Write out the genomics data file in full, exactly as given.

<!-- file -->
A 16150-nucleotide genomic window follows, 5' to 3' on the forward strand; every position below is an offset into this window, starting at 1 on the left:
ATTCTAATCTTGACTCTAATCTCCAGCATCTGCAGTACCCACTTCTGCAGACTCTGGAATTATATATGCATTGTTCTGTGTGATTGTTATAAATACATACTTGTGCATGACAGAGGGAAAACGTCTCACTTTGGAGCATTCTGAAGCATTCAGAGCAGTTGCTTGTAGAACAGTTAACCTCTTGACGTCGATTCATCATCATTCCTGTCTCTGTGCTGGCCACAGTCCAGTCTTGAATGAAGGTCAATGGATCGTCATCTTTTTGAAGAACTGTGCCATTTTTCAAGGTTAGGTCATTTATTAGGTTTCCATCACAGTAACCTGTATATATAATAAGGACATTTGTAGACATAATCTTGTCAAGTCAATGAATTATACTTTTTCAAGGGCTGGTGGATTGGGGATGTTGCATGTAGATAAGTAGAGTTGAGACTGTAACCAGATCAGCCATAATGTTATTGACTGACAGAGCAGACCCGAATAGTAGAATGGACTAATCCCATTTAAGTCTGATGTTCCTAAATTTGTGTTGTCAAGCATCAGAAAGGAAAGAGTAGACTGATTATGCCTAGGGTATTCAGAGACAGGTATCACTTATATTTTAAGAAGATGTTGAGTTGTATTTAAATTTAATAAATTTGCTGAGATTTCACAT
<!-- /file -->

A 16150-nucleotide genomic window follows, 5' to 3' on the forward strand; every position below is an offset into this window, starting at 1 on the left:
ATTCTAATCTTGACTCTAATCTCCAGCATCTGCAGTACCCACTTCTGCAGACTCTGGAATTATATATGCATTGTTCTGTGTGATTGTTATAAATACATACTTGTGCATGACAGAGGGAAAACGTCTCACTTTGGAGCATTCTGAAGCATTCAGAGCAGTTGCTTGTAGAACAGTTAACCTCTTGACGTCGATTCATCATCATTCCTGTCTCTGTGCTGGCCACAGTCCAGTCTTGAATGAAGGTCAATGGATCGTCATCTTTTTGAAGAACTGTGCCATTTTTCAAGGTTAGGTCATTTATTAGGTTTCCATCACAGTAACCTGTATATATAATAAGGACATTTGTAGACATAATCTTGTCAAGTCAATGAATTATACTTTTTCAAGGGCTGGTGGATTGGGGATGTTGCATGTAGATAAGTAGAGTTGAGACTGTAACCAGATCAGCCATAATGTTATTGACTGACAGAGCAGACCCGAATAGTAGAATGGACTAATCCCATTTAAGTCTGATGTTCCTAAATTTGTGTTGTCAAGCATCAGAAAGGAAAGAGTAGACTGATTATGCCTAGGGTATTCAGAGACAGGTATCACTTATATTTTAAGAAGATGTTGAGTTGTATTTAAATTTAATAAATTTGCTGAGATTTCACAT